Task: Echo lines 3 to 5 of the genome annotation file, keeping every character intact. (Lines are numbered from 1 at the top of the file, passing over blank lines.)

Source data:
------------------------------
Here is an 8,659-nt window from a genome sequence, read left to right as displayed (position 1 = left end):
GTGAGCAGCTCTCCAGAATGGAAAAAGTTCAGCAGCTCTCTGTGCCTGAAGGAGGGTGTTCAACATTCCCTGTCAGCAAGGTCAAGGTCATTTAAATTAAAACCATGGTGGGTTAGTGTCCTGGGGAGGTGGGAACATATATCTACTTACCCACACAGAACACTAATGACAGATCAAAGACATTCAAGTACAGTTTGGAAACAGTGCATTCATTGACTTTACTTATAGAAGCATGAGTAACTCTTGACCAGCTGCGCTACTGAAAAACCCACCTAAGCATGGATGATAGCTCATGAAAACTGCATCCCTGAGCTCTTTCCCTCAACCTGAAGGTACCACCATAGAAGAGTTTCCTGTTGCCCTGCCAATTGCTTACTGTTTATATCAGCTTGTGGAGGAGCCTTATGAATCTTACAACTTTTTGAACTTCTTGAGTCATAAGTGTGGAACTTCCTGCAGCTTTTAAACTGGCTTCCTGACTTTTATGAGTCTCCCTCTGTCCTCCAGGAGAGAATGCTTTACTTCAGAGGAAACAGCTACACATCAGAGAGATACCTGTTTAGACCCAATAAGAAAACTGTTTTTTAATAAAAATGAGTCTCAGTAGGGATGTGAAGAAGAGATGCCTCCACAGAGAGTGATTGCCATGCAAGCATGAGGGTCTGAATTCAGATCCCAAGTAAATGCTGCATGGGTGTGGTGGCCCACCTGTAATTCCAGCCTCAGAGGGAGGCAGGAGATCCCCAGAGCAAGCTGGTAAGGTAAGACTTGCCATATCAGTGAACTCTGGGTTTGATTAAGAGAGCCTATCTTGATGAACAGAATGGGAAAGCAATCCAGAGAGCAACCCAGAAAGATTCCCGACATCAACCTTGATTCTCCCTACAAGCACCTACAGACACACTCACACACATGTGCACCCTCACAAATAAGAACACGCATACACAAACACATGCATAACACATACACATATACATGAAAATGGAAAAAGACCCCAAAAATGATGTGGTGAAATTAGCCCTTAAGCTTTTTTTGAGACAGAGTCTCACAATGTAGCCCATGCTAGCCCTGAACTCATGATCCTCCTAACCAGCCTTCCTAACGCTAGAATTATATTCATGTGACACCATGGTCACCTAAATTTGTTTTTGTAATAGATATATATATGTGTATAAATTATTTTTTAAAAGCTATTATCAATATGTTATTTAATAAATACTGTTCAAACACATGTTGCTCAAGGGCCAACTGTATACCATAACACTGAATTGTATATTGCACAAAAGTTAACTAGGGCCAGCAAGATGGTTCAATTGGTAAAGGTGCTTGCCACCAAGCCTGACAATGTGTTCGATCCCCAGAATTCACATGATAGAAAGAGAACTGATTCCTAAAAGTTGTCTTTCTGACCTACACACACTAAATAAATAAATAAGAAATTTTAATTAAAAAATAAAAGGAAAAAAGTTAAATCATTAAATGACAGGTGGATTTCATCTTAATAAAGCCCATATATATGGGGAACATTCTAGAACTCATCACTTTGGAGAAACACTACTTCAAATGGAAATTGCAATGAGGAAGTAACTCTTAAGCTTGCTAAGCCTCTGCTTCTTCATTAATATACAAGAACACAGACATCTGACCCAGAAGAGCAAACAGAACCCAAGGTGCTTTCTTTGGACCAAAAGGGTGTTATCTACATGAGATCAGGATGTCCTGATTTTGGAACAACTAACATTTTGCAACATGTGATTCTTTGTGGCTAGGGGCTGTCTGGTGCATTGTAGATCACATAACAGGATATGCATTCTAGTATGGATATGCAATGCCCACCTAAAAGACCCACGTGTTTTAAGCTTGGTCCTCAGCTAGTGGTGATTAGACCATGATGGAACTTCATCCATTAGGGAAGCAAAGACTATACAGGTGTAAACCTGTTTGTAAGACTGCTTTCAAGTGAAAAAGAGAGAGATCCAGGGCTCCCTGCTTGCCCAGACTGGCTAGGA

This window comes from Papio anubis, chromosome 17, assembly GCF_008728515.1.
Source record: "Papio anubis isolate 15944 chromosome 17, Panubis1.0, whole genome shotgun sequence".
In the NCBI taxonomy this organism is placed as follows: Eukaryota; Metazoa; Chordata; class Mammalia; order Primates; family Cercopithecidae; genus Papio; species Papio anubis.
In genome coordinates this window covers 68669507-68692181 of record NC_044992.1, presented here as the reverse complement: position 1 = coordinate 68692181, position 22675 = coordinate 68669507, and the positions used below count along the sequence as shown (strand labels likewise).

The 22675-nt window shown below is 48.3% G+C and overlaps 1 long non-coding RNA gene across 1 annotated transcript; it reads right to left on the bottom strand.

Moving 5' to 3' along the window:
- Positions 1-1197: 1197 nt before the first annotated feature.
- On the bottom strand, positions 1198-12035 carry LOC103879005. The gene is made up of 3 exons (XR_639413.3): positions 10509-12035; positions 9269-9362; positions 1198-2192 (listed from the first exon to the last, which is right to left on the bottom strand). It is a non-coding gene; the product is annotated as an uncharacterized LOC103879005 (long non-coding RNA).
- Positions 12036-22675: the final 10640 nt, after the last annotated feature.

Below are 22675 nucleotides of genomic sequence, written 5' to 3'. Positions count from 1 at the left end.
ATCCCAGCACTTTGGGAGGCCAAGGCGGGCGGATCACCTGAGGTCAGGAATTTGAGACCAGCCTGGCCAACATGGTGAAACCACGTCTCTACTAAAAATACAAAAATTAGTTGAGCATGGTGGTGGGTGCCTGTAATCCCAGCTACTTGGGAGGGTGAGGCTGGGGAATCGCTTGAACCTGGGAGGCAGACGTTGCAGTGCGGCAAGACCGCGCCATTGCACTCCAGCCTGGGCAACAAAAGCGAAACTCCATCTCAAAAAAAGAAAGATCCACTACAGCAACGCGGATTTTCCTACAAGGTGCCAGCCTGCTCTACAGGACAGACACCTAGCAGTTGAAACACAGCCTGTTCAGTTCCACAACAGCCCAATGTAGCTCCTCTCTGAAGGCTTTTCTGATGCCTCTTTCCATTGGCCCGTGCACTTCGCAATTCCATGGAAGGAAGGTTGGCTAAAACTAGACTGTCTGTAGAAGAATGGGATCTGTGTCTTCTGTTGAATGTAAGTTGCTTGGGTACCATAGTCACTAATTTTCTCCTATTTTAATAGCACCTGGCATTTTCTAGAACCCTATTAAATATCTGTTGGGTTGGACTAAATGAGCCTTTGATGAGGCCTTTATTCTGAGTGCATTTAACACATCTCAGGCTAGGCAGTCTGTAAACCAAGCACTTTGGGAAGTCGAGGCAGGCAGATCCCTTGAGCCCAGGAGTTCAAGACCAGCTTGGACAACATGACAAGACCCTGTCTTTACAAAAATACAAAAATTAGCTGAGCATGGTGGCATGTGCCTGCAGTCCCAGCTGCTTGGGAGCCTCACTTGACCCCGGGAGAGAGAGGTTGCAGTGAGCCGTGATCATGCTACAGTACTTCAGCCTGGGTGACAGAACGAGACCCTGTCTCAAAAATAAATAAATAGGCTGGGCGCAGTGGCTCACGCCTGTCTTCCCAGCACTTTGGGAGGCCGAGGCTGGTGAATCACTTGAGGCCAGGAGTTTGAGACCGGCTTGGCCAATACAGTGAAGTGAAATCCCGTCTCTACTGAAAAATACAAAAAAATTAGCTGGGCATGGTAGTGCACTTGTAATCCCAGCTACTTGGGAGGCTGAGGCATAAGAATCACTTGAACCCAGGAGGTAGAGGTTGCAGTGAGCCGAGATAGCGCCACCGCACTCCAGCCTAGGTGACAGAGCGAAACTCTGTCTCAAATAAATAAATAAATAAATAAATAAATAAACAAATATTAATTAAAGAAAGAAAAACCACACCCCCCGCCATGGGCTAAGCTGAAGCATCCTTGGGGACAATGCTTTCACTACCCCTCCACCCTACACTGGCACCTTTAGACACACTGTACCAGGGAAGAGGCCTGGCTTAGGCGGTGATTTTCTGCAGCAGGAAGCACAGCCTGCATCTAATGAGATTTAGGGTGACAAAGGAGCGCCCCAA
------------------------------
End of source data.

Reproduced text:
This window comes from Papio anubis, chromosome 17, assembly GCF_008728515.1.
Source record: "Papio anubis isolate 15944 chromosome 17, Panubis1.0, whole genome shotgun sequence".
In the NCBI taxonomy this organism is placed as follows: Eukaryota; Metazoa; Chordata; class Mammalia; order Primates; family Cercopithecidae; genus Papio; species Papio anubis.